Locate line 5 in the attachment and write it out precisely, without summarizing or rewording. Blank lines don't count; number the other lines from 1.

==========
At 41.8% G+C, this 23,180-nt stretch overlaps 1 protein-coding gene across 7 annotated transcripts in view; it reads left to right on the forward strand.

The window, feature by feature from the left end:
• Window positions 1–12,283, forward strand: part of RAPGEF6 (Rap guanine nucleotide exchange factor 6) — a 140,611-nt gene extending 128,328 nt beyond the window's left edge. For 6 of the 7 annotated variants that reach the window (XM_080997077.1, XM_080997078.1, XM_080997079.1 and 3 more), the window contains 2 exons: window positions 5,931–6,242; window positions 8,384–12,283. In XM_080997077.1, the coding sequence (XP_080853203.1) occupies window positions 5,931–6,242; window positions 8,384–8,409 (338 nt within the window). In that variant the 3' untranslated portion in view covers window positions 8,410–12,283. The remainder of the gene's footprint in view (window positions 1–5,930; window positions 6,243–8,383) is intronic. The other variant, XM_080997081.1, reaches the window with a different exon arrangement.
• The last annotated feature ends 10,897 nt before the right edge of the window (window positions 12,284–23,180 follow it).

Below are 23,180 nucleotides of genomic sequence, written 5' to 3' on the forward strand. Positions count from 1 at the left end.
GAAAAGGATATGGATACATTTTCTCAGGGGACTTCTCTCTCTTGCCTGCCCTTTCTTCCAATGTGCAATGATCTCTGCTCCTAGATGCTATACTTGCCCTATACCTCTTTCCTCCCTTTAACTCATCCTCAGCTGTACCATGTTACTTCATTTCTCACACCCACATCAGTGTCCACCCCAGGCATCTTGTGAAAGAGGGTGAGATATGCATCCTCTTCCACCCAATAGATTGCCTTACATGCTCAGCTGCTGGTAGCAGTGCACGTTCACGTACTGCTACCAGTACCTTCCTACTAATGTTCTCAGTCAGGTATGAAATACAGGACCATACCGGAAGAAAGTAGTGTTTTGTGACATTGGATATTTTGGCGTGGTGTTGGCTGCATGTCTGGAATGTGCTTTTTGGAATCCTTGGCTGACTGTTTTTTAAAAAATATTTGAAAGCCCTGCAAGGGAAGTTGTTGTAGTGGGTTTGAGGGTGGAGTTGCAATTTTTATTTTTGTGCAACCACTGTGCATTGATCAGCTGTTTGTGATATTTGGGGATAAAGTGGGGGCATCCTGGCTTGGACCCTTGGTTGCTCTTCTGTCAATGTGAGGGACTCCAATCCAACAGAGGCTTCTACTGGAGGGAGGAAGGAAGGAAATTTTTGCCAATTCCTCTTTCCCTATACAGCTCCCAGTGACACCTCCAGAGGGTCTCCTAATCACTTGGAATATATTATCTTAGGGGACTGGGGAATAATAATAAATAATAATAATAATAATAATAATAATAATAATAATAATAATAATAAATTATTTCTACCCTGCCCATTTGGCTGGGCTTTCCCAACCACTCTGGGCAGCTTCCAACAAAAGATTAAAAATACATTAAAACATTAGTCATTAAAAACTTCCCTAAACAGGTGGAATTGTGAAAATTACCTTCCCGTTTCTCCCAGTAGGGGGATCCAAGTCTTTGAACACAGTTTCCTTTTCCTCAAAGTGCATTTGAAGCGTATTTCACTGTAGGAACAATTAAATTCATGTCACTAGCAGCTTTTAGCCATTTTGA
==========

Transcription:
Below are 23,180 nucleotides of genomic sequence, written 5' to 3' on the forward strand. Positions count from 1 at the left end.